One of the more interesting things to come out of the Tax Cuts and Jobs Act of 2017 is the Opportunity Zone tax incentive. There is a lot to like about this concept, but it’s a topic worth digging into a little deeper.
What Are Opportunity Zone Funds?
Opportunity Zones are pre-designated low-income neighborhoods throughout the country. The Opportunity Funds were created to take the money from investors and put it into these communities that need help. When an investor puts money into one of these Opportunity Funds, they benefit from certain tax benefits on the capital gains as long as they hold onto the investment for 10 or more years.
Rather than paying taxes on earnings like when stocks are sold, the taxes on the Opportunity Fund investment earnings are rolled back into the fund—essentially an interest-free loan from the government. Many of these Opportunity Zones are real estate investments, which allows for even more tax advantages.
Finding the Right Opportunity Fund
Investors will want to be careful when selecting an Opportunity Zone in which to invest. Some communities may have more long-term potential and some funds may do more for these low-income neighborhoods than others. Given that this system is still quite new, certain aspects are still being refined as time goes on. Certain rules and regulations are subject to change.
On paper, Opportunity Zone investment seems like a win-win scenario. It’s a chance for investors to “do well by doing good.” Low-income neighborhoods are getting much-needed money to improve living conditions and amenities while investors are getting great tax benefits from structured investment funds. In California, Governor Newsome is also proposing additional state-level tax breaks for Opportunity Funds aimed at low-income housing development and clean energy initiatives.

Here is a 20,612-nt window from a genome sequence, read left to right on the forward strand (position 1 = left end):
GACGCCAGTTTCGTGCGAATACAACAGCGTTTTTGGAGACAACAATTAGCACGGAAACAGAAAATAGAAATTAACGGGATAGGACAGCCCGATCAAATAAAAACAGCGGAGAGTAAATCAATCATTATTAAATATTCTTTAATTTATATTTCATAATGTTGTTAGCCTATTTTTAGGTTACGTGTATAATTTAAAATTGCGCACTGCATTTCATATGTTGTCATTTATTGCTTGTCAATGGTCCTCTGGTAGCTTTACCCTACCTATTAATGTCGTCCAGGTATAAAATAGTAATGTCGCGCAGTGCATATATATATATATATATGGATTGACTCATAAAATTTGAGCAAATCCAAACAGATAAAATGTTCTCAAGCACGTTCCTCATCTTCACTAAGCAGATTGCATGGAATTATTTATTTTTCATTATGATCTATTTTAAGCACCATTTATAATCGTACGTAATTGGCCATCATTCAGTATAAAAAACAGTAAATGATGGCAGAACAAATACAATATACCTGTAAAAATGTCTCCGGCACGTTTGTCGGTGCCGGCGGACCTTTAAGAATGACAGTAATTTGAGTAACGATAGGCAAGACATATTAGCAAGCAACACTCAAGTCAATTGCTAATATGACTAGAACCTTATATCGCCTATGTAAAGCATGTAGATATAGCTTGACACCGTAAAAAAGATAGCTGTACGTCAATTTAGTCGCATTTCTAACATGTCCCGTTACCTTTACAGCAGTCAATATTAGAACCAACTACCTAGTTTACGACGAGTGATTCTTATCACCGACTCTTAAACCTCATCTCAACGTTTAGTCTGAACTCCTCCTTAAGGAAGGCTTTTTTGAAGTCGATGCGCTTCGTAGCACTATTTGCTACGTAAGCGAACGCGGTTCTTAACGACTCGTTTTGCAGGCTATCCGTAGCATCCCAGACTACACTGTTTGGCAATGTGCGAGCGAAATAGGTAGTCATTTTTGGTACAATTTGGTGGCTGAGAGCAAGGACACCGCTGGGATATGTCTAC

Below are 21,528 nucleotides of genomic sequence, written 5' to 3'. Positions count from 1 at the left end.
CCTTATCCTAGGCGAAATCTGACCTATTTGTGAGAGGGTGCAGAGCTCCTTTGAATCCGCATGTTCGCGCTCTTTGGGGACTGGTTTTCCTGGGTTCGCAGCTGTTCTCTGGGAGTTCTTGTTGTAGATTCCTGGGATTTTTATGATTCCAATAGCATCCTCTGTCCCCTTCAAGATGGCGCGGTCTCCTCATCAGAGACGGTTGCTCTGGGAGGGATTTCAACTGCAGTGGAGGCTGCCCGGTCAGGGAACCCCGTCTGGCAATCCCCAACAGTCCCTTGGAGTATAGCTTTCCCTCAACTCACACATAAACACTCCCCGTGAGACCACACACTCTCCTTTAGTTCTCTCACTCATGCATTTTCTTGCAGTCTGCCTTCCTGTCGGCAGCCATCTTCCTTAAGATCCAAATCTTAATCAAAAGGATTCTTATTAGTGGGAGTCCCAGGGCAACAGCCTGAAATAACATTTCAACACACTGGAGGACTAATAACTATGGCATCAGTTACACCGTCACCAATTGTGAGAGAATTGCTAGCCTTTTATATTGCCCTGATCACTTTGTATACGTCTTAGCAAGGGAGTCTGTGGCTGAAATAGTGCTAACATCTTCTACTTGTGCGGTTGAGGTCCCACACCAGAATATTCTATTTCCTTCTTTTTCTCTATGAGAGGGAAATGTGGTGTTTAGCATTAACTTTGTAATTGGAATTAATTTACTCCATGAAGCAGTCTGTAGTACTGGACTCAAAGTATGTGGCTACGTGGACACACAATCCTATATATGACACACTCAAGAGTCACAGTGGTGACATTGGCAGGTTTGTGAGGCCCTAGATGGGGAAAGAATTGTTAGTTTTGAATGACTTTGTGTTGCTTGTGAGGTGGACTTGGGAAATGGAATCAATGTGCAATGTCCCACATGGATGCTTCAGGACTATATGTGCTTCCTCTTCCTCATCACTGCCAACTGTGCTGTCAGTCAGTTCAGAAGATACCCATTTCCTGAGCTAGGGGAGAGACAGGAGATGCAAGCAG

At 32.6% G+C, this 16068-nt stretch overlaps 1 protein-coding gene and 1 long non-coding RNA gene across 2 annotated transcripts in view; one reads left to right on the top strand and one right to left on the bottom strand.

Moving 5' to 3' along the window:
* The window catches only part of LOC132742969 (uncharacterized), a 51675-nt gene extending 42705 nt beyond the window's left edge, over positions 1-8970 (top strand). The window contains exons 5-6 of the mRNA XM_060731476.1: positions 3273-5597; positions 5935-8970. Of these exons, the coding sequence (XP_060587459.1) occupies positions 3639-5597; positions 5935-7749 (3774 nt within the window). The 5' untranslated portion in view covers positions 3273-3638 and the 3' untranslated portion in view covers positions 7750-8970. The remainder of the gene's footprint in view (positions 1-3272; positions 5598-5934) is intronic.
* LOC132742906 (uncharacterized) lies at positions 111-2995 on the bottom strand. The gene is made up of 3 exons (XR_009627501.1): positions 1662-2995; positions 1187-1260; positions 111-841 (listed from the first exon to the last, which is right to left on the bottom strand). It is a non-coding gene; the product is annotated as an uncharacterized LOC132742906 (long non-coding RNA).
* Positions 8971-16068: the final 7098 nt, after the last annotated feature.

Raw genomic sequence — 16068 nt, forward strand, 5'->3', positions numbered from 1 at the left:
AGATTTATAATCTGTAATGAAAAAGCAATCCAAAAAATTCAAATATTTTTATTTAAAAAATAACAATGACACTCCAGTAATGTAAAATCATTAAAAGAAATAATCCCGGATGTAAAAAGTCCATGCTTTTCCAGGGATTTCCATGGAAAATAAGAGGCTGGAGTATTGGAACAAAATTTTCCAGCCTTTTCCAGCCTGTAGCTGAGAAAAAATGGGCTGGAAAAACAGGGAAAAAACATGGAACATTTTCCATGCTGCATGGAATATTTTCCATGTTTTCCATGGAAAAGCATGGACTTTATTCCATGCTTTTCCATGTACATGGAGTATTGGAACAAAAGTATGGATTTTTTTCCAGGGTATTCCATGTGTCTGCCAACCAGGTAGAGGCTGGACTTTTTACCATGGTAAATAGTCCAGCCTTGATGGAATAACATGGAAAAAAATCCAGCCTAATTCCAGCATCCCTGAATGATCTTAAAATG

What Are the Drawbacks?
The biggest concern some investors have is the need to hold the investment for at least 10 years. Money can be pulled out sooner and there will be some percentage of tax benefits on the capital gains depending on when you cash out, but the most tax advantages will come when you stay in the fund for the long run. Also, there’s no certainty that the tax system won’t change again in the next 10 years.
From a real estate and mortgage perspective, some of these Opportunity Funds should be able to improve the real estate markets in certain lower-income areas throughout California and that will be good for the market as a whole. Only time will tell.
What do you think about the Opportunity Zone investment concept? I’d love to hear your thoughts. Email me at firstname.lastname@example.org or call Transparent Mortgage at (619) 701-3906 for all your mortgage and refinancing needs.